This was another case of “not a win” for Hillary. It was more of a “she held her position” result. And that was with a two on one scenario in FAVOR of Hillary given that Mearsheimer was a useful ally. Greenfield was out numbered and he still managed to handle himself well (if lying like a rug can be called handling himself well.)

    If you’re going to discuss AIPAC and/or Israeli influence on the US electoral process or US foreign policy, you need to be extremely up on how Israel has achieved this position. I would read everything by Grant Smith for a start.

    Spy Trade: How Israel’s Lobby Undermines America’s Economy

    Foreign Agents: The American Israel Public Affairs Committee from the 1963 Fulbright Hearings to the 2005 Espionage Scandal

    His site is here:

    Institute for Research: Middle East Policy

    With this information at her fingertips, Greenfield could have been buried.

  147. Fiorangela says:

    that was uncalled for Richard. shame on you.

  148. Fiorangela says:

    Folks, in the spirit of Purim shall we take up a charitable collection for lunch for Larry Greenfield? Hillary Leverett ate his.

  149. Richard Steven Hack says:

    ToivoS: “Richard Steven Hack at this point has posted 8 or the 19 responses and definitely used up more than 60% of the band width. Yet he does not address the questions being discussed by Hillary, Mearsheimer and the JINSA fool. It is hard to engage in discussion with so much irrelevant spam.”

    Look, stupid. If you haven’t figured out by now that the normal usage on this site is to discuss other things than are specifically related to the specific thread post, you’re too stupid to participate.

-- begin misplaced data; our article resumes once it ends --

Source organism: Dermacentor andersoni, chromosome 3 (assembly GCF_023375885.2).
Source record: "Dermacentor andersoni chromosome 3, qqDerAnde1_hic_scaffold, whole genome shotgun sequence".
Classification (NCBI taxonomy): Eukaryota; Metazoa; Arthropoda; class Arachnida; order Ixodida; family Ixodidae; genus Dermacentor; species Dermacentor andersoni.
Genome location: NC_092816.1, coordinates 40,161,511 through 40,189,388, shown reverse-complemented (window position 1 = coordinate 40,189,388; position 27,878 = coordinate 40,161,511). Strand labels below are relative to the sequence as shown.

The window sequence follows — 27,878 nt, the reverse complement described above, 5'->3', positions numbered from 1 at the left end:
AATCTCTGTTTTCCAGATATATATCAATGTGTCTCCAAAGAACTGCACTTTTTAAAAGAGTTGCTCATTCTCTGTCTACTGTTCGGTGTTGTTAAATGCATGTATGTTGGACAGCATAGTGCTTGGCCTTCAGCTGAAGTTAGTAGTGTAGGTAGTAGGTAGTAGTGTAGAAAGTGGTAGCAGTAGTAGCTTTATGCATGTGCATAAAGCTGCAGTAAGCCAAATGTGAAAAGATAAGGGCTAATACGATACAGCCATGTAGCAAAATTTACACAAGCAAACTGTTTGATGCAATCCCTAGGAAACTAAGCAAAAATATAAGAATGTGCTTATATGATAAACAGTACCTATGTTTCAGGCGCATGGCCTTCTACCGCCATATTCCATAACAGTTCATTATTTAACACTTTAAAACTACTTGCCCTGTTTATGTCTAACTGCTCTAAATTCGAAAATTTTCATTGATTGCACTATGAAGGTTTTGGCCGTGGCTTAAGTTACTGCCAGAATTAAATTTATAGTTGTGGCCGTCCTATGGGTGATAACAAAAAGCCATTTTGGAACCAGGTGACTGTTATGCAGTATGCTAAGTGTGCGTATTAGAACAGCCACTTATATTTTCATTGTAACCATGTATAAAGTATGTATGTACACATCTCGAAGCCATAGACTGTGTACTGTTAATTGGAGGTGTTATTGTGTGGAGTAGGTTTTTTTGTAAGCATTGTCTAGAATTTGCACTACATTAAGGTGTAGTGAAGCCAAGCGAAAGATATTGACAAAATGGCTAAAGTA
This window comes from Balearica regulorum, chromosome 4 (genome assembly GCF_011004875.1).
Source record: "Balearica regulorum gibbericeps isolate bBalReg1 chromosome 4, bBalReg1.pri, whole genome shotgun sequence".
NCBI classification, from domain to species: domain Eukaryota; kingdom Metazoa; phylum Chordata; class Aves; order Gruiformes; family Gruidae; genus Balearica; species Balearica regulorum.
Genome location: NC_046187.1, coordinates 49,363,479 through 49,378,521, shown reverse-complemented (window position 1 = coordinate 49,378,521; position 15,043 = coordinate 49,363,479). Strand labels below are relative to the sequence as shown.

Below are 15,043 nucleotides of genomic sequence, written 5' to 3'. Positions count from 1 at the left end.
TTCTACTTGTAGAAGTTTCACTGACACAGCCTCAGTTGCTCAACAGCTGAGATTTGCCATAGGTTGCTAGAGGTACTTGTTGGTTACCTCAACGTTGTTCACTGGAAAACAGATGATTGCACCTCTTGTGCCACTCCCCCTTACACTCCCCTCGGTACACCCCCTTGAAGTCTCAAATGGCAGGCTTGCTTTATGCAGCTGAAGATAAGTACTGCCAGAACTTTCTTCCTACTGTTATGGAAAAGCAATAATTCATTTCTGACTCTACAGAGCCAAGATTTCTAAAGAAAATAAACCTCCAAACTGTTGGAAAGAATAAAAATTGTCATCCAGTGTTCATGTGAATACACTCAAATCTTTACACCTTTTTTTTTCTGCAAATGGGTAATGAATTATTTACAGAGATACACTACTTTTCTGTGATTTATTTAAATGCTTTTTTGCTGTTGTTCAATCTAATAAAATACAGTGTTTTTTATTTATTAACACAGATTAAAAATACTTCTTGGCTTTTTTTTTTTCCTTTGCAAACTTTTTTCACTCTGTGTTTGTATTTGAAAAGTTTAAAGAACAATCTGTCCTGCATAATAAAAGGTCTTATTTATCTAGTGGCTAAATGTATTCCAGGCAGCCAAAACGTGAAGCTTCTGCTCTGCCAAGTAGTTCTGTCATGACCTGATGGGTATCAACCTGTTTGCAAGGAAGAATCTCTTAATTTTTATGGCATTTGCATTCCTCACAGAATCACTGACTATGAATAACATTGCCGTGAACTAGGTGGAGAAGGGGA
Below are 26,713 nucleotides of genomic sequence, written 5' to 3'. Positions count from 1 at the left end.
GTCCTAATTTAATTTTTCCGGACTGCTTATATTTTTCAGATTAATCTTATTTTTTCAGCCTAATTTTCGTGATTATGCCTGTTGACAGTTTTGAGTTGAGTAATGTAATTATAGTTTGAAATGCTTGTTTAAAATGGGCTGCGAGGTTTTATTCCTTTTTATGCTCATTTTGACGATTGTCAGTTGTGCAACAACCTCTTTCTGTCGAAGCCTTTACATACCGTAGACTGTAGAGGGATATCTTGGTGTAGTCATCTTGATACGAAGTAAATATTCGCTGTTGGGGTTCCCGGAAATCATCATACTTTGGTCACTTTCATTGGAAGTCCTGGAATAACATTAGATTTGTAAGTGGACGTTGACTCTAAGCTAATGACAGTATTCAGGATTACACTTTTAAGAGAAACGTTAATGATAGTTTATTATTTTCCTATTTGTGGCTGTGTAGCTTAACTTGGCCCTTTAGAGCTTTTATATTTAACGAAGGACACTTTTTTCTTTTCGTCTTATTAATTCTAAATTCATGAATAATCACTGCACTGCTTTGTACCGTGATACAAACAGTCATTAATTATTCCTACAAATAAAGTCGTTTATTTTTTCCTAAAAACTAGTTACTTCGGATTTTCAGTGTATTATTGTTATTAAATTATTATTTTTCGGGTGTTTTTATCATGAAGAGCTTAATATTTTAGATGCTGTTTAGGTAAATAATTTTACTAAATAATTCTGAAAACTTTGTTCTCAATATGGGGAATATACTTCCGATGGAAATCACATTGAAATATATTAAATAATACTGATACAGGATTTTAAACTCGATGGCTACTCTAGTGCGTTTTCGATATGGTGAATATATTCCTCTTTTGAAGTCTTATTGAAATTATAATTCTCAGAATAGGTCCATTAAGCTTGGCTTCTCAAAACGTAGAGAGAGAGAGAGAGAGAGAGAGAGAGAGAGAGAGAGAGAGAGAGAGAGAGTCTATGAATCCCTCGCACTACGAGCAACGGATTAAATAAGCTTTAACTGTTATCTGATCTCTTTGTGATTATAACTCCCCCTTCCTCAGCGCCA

This is NOT a thread-related site. It’s an ongoing discussion from thread to thread.

    If everyone here limited themselves to the specific topic of the post, there would be about five comments per thread instead of several hundred.

    Get a clue.

    I don’t know what your problem is with me, but be assured the feeling is mutual at this point if not more so.

  150. Richard Steven Hack says:

    Eric: “Why do you find this surprising?”

    Did I say I did?

    “Surely you didn’t think Russia would go to war with the US if the US attacks Syria.”

    What part of “people” – i.e., other than myself – didn’t you get? Yes, there ARE people who think that Russia can prevent a US attack on Syria. Arnold thinks just the presence of Russian air defense in Tartus can do so – which is not true.

  151. masoud says:

    Yet another unbeleivably impressive showing by Hillary. I don’t think she can be beat.

  152. Humanist says:

    I think on the issue of “why before Bill Clinton, Presidents of USA didn’t attend AIPAC meetings” consider the following 3 topics::

    1- In the last couple of decades, the wealth of a small group of Likudniks, same as the wealth of many other rich persons in the world, has exponentially increased (every additional million, in average has doubled in less than ten years, hence based on exponential rule, 2 becomes 4, 4 becomes8…..then 16, 32, 64 etc). These days the zealous, opinionated rich individuals have a lot of cash to throw around to push their personal political agendas..

    2- In Kissinger’s view “Who controls thefood supplycontrols a nation; who controls the energy can control whole continents; who controls money can control the world”. (Although I believe this can be true only under present corrupt capitalistic systems)

    3- According Thomas Friedman (NYT columinst) Congress of USA is bought and paid for by AIPAC.

    Putting the above three together one might ask “if now the wealth of zealous Likudniks is approaching astronomic figures, if money can control everything and if AIPAC has bought the Congress……is Congress the only entity that is under the control of AIPAC?……or under a less pessimistic view, now is different and the President badly NEEDS the support of the Congress?…..and the support of AIPAC which can buy the Congress?”

    As Friedman once, under a different context, said “…it can’t get uglier than that..”

  153. ToivoS says: